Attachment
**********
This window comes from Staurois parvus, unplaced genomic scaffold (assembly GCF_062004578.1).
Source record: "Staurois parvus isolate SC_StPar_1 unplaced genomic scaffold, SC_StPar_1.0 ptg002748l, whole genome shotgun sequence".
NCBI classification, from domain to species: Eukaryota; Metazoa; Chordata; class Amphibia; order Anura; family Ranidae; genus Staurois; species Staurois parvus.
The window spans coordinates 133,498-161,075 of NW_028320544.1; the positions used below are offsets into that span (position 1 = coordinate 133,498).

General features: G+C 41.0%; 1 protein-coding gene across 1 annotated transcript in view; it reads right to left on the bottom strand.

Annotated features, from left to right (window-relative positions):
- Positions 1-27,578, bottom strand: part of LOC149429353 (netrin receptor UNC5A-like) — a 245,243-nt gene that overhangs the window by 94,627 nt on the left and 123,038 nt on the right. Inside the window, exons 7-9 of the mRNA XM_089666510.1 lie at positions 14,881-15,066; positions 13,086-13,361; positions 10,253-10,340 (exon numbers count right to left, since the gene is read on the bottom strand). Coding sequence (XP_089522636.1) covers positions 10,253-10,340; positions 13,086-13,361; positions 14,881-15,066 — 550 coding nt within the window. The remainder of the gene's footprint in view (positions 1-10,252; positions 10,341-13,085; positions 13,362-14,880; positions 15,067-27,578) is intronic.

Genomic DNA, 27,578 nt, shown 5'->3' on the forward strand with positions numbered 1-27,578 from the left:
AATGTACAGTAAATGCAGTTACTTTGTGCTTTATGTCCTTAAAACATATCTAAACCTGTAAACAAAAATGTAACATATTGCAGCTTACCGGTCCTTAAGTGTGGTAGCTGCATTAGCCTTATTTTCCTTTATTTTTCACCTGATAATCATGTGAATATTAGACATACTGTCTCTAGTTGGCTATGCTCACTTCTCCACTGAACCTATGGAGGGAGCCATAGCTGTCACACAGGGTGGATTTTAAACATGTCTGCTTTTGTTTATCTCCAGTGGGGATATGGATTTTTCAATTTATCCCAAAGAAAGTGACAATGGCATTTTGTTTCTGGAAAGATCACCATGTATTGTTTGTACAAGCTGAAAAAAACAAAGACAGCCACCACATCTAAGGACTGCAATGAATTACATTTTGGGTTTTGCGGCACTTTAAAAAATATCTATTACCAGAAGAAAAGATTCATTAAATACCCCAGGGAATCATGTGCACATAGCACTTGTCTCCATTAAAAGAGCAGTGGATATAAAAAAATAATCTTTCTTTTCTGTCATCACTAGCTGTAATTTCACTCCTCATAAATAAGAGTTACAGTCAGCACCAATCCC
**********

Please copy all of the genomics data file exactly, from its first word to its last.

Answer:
This window comes from Staurois parvus, unplaced genomic scaffold (assembly GCF_062004578.1).
Source record: "Staurois parvus isolate SC_StPar_1 unplaced genomic scaffold, SC_StPar_1.0 ptg002748l, whole genome shotgun sequence".
NCBI classification, from domain to species: Eukaryota; Metazoa; Chordata; class Amphibia; order Anura; family Ranidae; genus Staurois; species Staurois parvus.
The window spans coordinates 133,498-161,075 of NW_028320544.1; the positions used below are offsets into that span (position 1 = coordinate 133,498).

General features: G+C 41.0%; 1 protein-coding gene across 1 annotated transcript in view; it reads right to left on the bottom strand.

Annotated features, from left to right (window-relative positions):
- Positions 1-27,578, bottom strand: part of LOC149429353 (netrin receptor UNC5A-like) — a 245,243-nt gene that overhangs the window by 94,627 nt on the left and 123,038 nt on the right. Inside the window, exons 7-9 of the mRNA XM_089666510.1 lie at positions 14,881-15,066; positions 13,086-13,361; positions 10,253-10,340 (exon numbers count right to left, since the gene is read on the bottom strand). Coding sequence (XP_089522636.1) covers positions 10,253-10,340; positions 13,086-13,361; positions 14,881-15,066 — 550 coding nt within the window. The remainder of the gene's footprint in view (positions 1-10,252; positions 10,341-13,085; positions 13,362-14,880; positions 15,067-27,578) is intronic.

Genomic DNA, 27,578 nt, shown 5'->3' on the forward strand with positions numbered 1-27,578 from the left:
AATGTACAGTAAATGCAGTTACTTTGTGCTTTATGTCCTTAAAACATATCTAAACCTGTAAACAAAAATGTAACATATTGCAGCTTACCGGTCCTTAAGTGTGGTAGCTGCATTAGCCTTATTTTCCTTTATTTTTCACCTGATAATCATGTGAATATTAGACATACTGTCTCTAGTTGGCTATGCTCACTTCTCCACTGAACCTATGGAGGGAGCCATAGCTGTCACACAGGGTGGATTTTAAACATGTCTGCTTTTGTTTATCTCCAGTGGGGATATGGATTTTTCAATTTATCCCAAAGAAAGTGACAATGGCATTTTGTTTCTGGAAAGATCACCATGTATTGTTTGTACAAGCTGAAAAAAACAAAGACAGCCACCACATCTAAGGACTGCAATGAATTACATTTTGGGTTTTGCGGCACTTTAAAAAATATCTATTACCAGAAGAAAAGATTCATTAAATACCCCAGGGAATCATGTGCACATAGCACTTGTCTCCATTAAAAGAGCAGTGGATATAAAAAAATAATCTTTCTTTTCTGTCATCACTAGCTGTAATTTCACTCCTCATAAATAAGAGTTACAGTCAGCACCAATCCC